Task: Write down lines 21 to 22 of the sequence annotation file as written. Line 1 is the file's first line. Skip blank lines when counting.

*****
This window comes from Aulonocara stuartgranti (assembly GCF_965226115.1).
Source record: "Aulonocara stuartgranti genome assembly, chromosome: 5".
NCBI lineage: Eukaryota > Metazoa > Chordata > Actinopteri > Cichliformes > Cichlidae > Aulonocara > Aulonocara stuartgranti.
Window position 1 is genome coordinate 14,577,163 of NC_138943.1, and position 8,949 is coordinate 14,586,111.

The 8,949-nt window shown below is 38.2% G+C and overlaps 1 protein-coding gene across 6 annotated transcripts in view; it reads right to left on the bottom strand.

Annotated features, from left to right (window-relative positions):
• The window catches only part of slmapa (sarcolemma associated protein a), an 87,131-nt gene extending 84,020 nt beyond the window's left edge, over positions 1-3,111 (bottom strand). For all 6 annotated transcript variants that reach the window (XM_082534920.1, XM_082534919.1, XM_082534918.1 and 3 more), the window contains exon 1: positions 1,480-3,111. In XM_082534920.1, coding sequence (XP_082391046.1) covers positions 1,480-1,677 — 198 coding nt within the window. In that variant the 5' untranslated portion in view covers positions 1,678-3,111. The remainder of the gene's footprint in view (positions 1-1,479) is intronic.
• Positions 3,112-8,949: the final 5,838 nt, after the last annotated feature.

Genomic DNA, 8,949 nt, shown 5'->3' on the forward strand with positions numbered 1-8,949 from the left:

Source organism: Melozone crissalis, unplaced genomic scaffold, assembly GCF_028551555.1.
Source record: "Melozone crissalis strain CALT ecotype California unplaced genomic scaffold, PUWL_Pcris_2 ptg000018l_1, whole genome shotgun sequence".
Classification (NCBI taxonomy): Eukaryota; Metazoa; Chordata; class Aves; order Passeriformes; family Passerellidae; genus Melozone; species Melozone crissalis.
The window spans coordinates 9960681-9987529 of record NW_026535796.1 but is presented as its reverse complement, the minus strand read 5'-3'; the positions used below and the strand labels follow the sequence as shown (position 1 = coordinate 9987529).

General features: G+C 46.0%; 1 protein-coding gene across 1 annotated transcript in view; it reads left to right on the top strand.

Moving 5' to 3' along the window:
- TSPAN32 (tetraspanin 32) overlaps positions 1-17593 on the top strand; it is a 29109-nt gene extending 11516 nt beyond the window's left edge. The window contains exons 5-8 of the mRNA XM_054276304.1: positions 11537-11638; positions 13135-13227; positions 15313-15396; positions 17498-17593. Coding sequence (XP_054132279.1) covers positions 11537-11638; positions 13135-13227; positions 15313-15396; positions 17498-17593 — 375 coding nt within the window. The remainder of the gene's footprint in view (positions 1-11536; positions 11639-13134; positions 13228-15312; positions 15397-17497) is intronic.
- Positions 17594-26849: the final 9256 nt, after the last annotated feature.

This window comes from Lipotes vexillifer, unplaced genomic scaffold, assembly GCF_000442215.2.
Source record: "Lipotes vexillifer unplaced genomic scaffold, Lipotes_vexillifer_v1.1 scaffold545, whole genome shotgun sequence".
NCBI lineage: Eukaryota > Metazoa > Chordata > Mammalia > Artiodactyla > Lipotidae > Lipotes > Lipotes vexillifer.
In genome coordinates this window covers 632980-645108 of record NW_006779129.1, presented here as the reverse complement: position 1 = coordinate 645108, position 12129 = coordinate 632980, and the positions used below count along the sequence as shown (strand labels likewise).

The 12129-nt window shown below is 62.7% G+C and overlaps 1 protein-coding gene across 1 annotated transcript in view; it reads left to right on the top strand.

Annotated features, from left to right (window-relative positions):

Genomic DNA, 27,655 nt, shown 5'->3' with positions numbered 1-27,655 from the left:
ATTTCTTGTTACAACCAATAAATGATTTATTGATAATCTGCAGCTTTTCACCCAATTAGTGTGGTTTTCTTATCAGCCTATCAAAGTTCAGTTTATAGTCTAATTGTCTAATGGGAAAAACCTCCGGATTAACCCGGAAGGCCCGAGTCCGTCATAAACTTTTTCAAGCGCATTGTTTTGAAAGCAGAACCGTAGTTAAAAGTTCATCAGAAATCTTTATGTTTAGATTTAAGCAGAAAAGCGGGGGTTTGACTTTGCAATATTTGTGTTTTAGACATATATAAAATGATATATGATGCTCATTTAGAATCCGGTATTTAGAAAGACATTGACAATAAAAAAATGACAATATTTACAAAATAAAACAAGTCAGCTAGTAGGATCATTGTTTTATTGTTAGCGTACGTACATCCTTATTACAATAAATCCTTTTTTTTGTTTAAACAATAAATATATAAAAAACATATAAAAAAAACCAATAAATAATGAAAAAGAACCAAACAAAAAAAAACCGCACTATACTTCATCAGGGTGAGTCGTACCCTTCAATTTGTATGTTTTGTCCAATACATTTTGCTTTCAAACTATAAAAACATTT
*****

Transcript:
In genome coordinates this window covers 632980-645108 of record NW_006779129.1, presented here as the reverse complement: position 1 = coordinate 645108, position 12129 = coordinate 632980, and the positions used below count along the sequence as shown (strand labels likewise).

The 12129-nt window shown below is 62.7% G+C and overlaps 1 protein-coding gene across 1 annotated transcript in view; it reads left to right on the top strand.